Time Travel – not all it’s cracked up to be

Happy kids on a toboggan in the snowI experienced time travel today.

When we woke this morning the CowChows lay under a seven inch thick blanket of new snow. It was early; my neighbors had not yet ventured out and so the snow blanket lay pure and undisturbed. All was quiet; save the distant rush of the river and occasional birdsong it was as if the entire world still slept. As I stood at the window sipping fresh hot coffee, tendrils of smoke climbed from neighboring chimneys and curled skyward. And I thought, “What the hell am I doing up this early?” And, I went back to bed.

Some time later I was awakened by the sound of an angry hornet. I peered out through the frosted window pane and saw my neighbor whizzing down the road on his four-wheeler. Behind the noisy contraption and attached by a length of rope was a plastic toboggan with two happily screaming kids onboard. My first thought was, “Wow, a spill at that speed could hurt those kids pretty bad.”

My next thought was, “Man, that looks like fun.”

I was only going down to watch, I swear. But when I got down there and saw their beaming smiles and wind stung cheeks, when I heard their joyful screams and laughter, and as I stood there on the hillside with the other kids waiting their turn I couldn’t help but feel a thrill. Of course, I would have been perfectly happy to share in their fun vicariously, but when the little blond haired girl from next door turned to me and sweetly asked, “Would you like a ride,” well, what could I say?

Three small children took each arm and assisted me in lowering myself onto the toboggan. With animated chatter they instructed me to keep my feet inside, hang on tight, don’t fall off, and one taunting little voice said, “Don’t pee your pants like Jeffrey did.”

Finally I was ready. I squared myself on the toboggan, gripped the sides, and just as I was giving the nod to go I heard a voice from up the hill and behind me, “TIMOTHY LYNN COUCH!!”

I turned; my neighbor gunned the engine; the toboggan jumped out from under me, and I went sprawling in the snow. Suddenly, I was ten years old again; I’d just been caught in red-handed mischief, and all the other kids were laughing at me. As I lumbered up the hill rubbing my butt a sing-song voice whispered, “Timmy got in trouble.”

Time travel, it’s not all it’s cracked up to be.

Frigidly yours,

Tim Couch

Boys being boys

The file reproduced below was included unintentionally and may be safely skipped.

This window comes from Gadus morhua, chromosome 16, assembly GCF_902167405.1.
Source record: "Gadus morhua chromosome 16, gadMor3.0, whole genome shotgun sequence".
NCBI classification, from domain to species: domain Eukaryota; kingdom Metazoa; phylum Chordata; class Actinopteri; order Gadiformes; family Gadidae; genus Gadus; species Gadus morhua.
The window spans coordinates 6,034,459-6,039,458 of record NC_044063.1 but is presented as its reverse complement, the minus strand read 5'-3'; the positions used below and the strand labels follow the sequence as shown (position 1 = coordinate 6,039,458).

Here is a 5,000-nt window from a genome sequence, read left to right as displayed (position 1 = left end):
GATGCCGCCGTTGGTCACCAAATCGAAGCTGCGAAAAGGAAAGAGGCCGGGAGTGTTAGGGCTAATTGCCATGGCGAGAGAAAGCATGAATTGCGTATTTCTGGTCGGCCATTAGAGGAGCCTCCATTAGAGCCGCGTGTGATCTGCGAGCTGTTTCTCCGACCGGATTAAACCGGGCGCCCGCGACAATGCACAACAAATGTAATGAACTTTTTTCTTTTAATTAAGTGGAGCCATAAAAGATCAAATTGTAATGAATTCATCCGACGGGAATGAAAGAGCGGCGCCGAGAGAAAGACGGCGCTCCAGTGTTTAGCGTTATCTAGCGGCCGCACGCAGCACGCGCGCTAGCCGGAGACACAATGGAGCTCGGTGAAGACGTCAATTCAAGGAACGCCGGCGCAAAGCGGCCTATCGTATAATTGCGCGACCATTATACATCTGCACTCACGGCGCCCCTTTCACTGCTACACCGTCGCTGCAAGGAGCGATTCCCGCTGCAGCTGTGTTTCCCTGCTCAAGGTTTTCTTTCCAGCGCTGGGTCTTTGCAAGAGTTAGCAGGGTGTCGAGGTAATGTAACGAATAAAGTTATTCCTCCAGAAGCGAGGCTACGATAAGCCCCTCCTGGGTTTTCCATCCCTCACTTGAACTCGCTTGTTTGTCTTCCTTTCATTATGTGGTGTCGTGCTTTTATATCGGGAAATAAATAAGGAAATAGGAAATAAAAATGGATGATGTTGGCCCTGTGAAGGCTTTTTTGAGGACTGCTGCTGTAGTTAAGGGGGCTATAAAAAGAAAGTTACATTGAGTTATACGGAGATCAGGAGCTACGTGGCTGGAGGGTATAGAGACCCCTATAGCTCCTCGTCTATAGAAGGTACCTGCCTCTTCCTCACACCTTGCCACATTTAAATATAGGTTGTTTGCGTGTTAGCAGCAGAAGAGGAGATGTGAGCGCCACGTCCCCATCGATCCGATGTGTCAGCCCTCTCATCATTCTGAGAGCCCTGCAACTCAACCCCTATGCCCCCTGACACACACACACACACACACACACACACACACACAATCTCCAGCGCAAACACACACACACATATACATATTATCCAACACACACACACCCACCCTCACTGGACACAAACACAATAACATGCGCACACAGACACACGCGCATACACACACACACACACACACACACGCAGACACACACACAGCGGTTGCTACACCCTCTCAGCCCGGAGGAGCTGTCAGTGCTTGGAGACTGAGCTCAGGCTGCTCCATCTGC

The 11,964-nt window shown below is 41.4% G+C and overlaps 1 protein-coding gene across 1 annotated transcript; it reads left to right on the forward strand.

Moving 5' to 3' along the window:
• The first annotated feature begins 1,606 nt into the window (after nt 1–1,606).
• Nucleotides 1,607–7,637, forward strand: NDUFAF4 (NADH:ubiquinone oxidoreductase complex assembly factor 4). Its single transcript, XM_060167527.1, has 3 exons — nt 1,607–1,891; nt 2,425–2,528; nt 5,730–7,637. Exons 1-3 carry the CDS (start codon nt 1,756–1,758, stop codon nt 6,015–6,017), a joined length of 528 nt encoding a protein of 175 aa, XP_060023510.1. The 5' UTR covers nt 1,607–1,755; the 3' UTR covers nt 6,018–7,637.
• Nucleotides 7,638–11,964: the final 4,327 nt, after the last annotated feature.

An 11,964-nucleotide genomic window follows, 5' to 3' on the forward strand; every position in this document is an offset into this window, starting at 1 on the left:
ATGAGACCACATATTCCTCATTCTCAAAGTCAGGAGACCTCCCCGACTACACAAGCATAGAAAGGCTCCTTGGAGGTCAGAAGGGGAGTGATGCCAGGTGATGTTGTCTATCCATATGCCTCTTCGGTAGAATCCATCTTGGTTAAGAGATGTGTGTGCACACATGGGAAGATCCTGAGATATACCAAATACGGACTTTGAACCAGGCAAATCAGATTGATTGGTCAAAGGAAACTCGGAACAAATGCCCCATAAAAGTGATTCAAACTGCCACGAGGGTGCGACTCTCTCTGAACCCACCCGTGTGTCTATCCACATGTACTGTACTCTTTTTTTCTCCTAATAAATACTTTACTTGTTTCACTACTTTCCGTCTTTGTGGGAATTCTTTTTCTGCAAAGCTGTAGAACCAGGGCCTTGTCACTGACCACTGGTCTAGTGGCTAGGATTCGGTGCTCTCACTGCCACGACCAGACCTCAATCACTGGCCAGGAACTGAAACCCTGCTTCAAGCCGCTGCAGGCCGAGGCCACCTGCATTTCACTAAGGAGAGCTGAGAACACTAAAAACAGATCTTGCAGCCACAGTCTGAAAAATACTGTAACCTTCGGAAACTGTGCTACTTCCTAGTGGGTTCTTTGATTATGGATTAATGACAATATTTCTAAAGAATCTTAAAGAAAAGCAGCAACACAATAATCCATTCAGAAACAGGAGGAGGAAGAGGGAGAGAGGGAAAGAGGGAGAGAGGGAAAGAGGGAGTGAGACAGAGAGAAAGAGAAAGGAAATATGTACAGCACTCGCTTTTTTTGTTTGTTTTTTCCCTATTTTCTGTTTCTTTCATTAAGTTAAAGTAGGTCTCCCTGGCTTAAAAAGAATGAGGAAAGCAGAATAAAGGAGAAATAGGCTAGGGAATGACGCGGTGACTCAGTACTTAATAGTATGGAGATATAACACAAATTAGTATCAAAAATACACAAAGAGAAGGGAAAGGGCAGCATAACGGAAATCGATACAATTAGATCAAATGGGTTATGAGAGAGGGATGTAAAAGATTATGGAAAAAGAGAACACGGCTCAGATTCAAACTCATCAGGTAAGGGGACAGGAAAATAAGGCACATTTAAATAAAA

Boys are smart alecksI was out back of the CowChows a little while ago poking around in my collection of undetermined purposes. I’m working on a new project. I got the idea from the Lazy-Susan in the kitchen, but in my design my La-Z-Boy sits on a giant turntable in the center of a donut shaped desk. On top of the donut will be two laptop computers, a television, a compact refrigerator, a toaster oven, a coffee maker, and of course the universal remote control. I call it the Youniverse. It’s going to be revolutionary.

While I was poking around in the pile looking for parts a couple of kids were playing shoot-em-up next door. They were running around chasing each other, making “p-keww” and “kapow” sounds, and arguing about who got who. I wasn’t too concerned about the outcome of the game so long as someone got shot, but then I suddenly realized they had gone silent. I first thought they had simply gone inside but a stealthy giggle told me that was not the case.

I turned to discover two young boys peering over the retaining wall that divides the properties. One I recognized as my neighbor, Mason. He’s the little brother of the little blond haired girl who regularly torments me. The other boy I didn’t recognize; possibly because I didn’t know him but more likely because both boys were making their best horror face. With their nose pushed up and their eyes pulled down and tongues sticking out and heads waggling from side to side they did look barely human.

I watched them for a moment wondering if I had a face in my own arsenal that could send them screaming for Mommy, but decided instead to take the tack of an adult. “You should be careful,” I said, “Your face could freeze like that and then you’d look that way forever.”

“Hunh unhh,” they replied in unison.

“It’s true,” I said. “Every time you make a face at someone you run the risk of your face freezing like that, and then you’ll have to wear that face for the rest of your life.”

“How do you know?” asked the little stranger boy.

“Well, that’s what my Mommy told me,” I said, “and Mommies don’t lie.”

Mason’s eyes grew wide, and then he shrugged his little shoulders and said, “Well, can’t say she didn’t warn ya.” And they ran off laughing and shooting at each other.

I think it’s going to be a long year.


Tim Couch